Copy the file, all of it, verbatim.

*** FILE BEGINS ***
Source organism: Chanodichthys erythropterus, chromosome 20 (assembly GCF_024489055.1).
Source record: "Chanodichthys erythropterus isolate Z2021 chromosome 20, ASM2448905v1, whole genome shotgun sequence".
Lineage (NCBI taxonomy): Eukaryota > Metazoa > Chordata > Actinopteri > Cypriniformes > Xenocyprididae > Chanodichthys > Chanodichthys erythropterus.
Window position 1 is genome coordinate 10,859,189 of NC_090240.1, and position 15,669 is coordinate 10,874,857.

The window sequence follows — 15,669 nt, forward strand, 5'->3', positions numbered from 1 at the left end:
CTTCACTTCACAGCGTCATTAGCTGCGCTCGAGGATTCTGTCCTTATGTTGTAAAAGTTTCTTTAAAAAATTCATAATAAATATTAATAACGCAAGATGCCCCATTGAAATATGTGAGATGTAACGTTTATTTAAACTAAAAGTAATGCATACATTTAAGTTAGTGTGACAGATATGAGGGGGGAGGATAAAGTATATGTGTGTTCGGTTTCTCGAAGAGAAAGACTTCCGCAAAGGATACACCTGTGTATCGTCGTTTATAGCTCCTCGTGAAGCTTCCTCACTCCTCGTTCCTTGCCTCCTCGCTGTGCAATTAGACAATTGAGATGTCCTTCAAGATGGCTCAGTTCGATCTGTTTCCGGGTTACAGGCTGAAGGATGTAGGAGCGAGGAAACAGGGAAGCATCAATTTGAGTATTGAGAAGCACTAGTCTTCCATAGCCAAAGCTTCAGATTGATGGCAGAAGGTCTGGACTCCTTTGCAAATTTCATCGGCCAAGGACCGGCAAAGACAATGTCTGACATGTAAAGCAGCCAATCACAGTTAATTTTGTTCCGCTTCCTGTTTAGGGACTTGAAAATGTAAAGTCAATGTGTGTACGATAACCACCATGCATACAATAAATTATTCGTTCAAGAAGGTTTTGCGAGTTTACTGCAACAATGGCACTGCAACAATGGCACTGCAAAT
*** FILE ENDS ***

Source organism: Chanodichthys erythropterus, chromosome 20 (assembly GCF_024489055.1).
Source record: "Chanodichthys erythropterus isolate Z2021 chromosome 20, ASM2448905v1, whole genome shotgun sequence".
Lineage (NCBI taxonomy): Eukaryota > Metazoa > Chordata > Actinopteri > Cypriniformes > Xenocyprididae > Chanodichthys > Chanodichthys erythropterus.
Window position 1 is genome coordinate 10,859,189 of NC_090240.1, and position 15,669 is coordinate 10,874,857.

The window sequence follows — 15,669 nt, forward strand, 5'->3', positions numbered from 1 at the left end:
CTTCACTTCACAGCGTCATTAGCTGCGCTCGAGGATTCTGTCCTTATGTTGTAAAAGTTTCTTTAAAAAATTCATAATAAATATTAATAACGCAAGATGCCCCATTGAAATATGTGAGATGTAACGTTTATTTAAACTAAAAGTAATGCATACATTTAAGTTAGTGTGACAGATATGAGGGGGGAGGATAAAGTATATGTGTGTTCGGTTTCTCGAAGAGAAAGACTTCCGCAAAGGATACACCTGTGTATCGTCGTTTATAGCTCCTCGTGAAGCTTCCTCACTCCTCGTTCCTTGCCTCCTCGCTGTGCAATTAGACAATTGAGATGTCCTTCAAGATGGCTCAGTTCGATCTGTTTCCGGGTTACAGGCTGAAGGATGTAGGAGCGAGGAAACAGGGAAGCATCAATTTGAGTATTGAGAAGCACTAGTCTTCCATAGCCAAAGCTTCAGATTGATGGCAGAAGGTCTGGACTCCTTTGCAAATTTCATCGGCCAAGGACCGGCAAAGACAATGTCTGACATGTAAAGCAGCCAATCACAGTTAATTTTGTTCCGCTTCCTGTTTAGGGACTTGAAAATGTAAAGTCAATGTGTGTACGATAACCACCATGCATACAATAAATTATTCGTTCAAGAAGGTTTTGCGAGTTTACTGCAACAATGGCACTGCAACAATGGCACTGCAAAT